@Deere Lines posted:
Isn't it ironic that old full size trains started out as DC, but when rebuilt they are converted to AC tractive motors. Why can't the old Pulmor motors be upgraded in a similar fashion. Seems to me that it would be possible, with the right electronics.
The D.C. traction motors found in first and second (and some third) generation diesel electric locomotives were D.C. universal motors very similar in construction to Lionel's universal "Pullmor" motor. Locomotives never used can motors as can motors are just not as efficient as universal motors. The D.C. universal traction motors can be operated using A.C. current, but they are much less efficient. In many ways, Lionel's Pullmor motor could be considered a D.C. universal motor as it operates more efficiently off of D.C. than A.C.
The A.C. drive of a locomotive displaced D.C. units because the A.C. traction motors are much more efficient than any D.C. motor. The traction motors on the ET44AC or SD70ACe are asynchronous motors (induction motors, a Tesla invention) are 90+% efficient. Compare that to ~75% for comparable universal motors or ~65% for comparable can motor. The high efficiency of asynchronous motors means more mechanical motion performed with less heat generation which is one reason why they displaced D.C. traction motors relatively quickly.
The key is the conversion from DC to AC traction motors. They replace the traction motors.
The prime mover rotates a generator that produces A.C. current. The A.C. current is rectified to D.C. As you said that is a key step. The D.C. current is then rectified back to A.C. This is the next key step. The purpose of this back-and-forth from A.C. to D.C. and back again to A.C. is that it is easier to vary the frequency of the A.C. feed to the motors. One can use, say, 60 cycle A.C. and convert it to something else such as 12 cycle AC. However, changing one frequency of AC to another frequency is more difficult than taking D.C. and converting it some frequency of A.C.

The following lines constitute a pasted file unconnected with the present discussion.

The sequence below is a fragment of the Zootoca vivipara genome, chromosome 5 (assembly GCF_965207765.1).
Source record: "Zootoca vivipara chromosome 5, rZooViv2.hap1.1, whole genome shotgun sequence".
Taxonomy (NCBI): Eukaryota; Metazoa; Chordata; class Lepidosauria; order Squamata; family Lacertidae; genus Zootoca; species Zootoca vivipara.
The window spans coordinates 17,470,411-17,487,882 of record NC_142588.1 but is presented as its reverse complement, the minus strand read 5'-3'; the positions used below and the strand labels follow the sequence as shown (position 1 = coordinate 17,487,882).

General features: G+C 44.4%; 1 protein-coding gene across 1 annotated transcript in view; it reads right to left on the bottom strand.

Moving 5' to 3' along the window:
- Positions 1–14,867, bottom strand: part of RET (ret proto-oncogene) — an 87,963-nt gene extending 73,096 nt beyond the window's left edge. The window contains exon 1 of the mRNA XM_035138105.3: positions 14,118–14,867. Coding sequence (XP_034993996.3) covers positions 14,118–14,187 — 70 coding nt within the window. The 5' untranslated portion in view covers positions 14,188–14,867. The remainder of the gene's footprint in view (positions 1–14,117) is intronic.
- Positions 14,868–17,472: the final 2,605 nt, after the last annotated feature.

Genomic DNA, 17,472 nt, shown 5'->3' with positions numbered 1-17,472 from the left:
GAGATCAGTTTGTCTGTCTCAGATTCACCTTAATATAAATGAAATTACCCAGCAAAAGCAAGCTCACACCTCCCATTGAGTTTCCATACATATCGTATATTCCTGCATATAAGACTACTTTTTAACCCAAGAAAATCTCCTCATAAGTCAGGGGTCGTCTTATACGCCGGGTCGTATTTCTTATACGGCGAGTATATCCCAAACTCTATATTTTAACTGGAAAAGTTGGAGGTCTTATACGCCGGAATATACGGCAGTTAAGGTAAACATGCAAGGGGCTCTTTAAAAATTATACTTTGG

The rotational speed of the asynchronous motor is controlled by varying the frequency of A.C. feed to the motor. The D.C. is converted to variable frequency A.C. (VFD) which is fed to the asynchronous traction motors that drive the wheels. The video is a simple description.
A hypothetical advantage for a heavy haul locomotive is that with a VFD is that full power can be given to a motor and have a low frequency A.C. fed to the motor so it turns very slowly. This allows full power to start a train. As the large mass begins to move the frequency can be increased which will increase the rotational rate of the motors.
VFD's are very common in the RC hobby. They commonly use what are commonly called brushless D.C. motors which are in fact AC motors. The reason that they are called brushless DC motors is that DC from the batteries is used to feed the VFD. Using the same extension of thought the induction motors on a locomotive could be considered brushless DC motors even though an induction motor will never operate off of DC being fed directly into the motor. VFD's are certainly applicable to the model railroad hobby. Märklin created a motor and VFD for their trains.
Lionel attempted a VFD product in their Odyssey motor, but ultimately failed and the product never made it to market.